Posted by on Oct 24, 2017 in Main |


Take advantage of the moonless nights later this month to observe the most distant objects visible with the unaided eye. Anywhere away from the glare of streetlights, you will see the misty blur of the great Andromeda Galaxy, the nearest large galaxy to us at 2.5 million light years away. Another challenge is to try and find the fainter Triangulum Galaxy. The light we see from this galaxy left it almost three million years ago


November is the first month of long nights and we are starting to see the familiar winter constellations. Orion the Hunter appears in the sky just before midnight. Just to the right of Orion is Taurus the Bull with the bright red star Aldebaran and the star cluster the Pleiades or ‘Seven Sisters. They too are now becoming more conspicuous. This is the best time to look for the autumn constellations during the evening; the Plough is low in the north and the ‘W’ of Cassiopeia overhead. The summer triangle stars Altair, Deneb and Vega are now becoming low in the west.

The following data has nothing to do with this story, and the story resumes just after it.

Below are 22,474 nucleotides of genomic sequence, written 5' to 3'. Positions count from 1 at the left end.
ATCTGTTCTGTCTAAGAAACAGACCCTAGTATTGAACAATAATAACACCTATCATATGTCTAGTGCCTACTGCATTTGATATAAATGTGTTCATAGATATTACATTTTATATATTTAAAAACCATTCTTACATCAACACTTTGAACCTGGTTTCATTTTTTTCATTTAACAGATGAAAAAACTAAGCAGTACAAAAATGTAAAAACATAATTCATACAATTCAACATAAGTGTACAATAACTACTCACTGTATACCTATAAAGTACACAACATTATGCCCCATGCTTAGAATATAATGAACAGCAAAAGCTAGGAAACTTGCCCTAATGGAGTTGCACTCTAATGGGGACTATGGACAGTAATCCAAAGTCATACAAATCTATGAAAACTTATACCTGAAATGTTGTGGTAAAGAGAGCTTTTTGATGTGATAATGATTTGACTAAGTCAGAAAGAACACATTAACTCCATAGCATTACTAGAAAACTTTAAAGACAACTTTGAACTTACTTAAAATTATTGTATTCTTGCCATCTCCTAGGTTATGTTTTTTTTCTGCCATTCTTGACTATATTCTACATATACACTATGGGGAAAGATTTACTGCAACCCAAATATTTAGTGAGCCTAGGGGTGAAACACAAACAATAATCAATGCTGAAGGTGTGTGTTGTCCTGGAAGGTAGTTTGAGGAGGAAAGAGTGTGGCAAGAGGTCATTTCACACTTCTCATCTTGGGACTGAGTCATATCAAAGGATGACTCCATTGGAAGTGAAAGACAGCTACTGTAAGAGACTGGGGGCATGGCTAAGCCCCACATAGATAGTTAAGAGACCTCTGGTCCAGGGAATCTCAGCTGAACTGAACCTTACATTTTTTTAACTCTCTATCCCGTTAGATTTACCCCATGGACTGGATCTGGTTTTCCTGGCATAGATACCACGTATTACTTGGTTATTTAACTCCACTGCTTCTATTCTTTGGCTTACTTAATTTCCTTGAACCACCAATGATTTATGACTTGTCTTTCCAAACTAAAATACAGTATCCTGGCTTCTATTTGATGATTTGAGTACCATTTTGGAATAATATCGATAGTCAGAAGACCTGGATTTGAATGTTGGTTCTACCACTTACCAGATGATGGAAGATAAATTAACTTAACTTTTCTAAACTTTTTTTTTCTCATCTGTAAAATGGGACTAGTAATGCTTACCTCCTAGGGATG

If you look to the south the Square of Pegasus is very prominent; a line drawn from the top left hand star of the square shows a line of stars that form the constellation of Andromeda. Below Andromeda is one of the few constellations that look like the figure they are supposed to describe; Triangulum the Triangle. Using the two right hand stars of the Square of Pegasus draw a line down for some distance to find Fomalhaut, the brightest star in the constellation of Piscis Austrinus (the Southern Fish).


The planet Venus is brilliant in the south east after 6am. As the morning star slips down into the dawn glow, it passes very close to Jupiter on the 13th of this month.


Saturn but it will be sinking below the horizon around 6pm.


Mars can be found in Virgo, rising at 3.30am.


Mercury at magnitude -0.2 will appear below Saturn, during the last few mornings of this month.


Neptune: well you will need a telescope to see this distant planet in the constellation of Aquarius. It sets around half past midnight.

Uranus drops below the horizon around 4.30am and is in the constellation of Pisces.


There are two meteor showers this month. The Taurid meteor shower consists of slow moving meteors that often produce spectacular fireballs and is visible from November 5th-12th. On November 16 to the 17th the Leonid meteors will be on display. Every 33 years the Leonids produce spectacular displays, It promise to be a good year, as moonlight won’t interfere.


Phases of the Moon for November, will be:

Full Moon 4th

Last Quarter 10th

New moon on the 18th

First Quarter 26th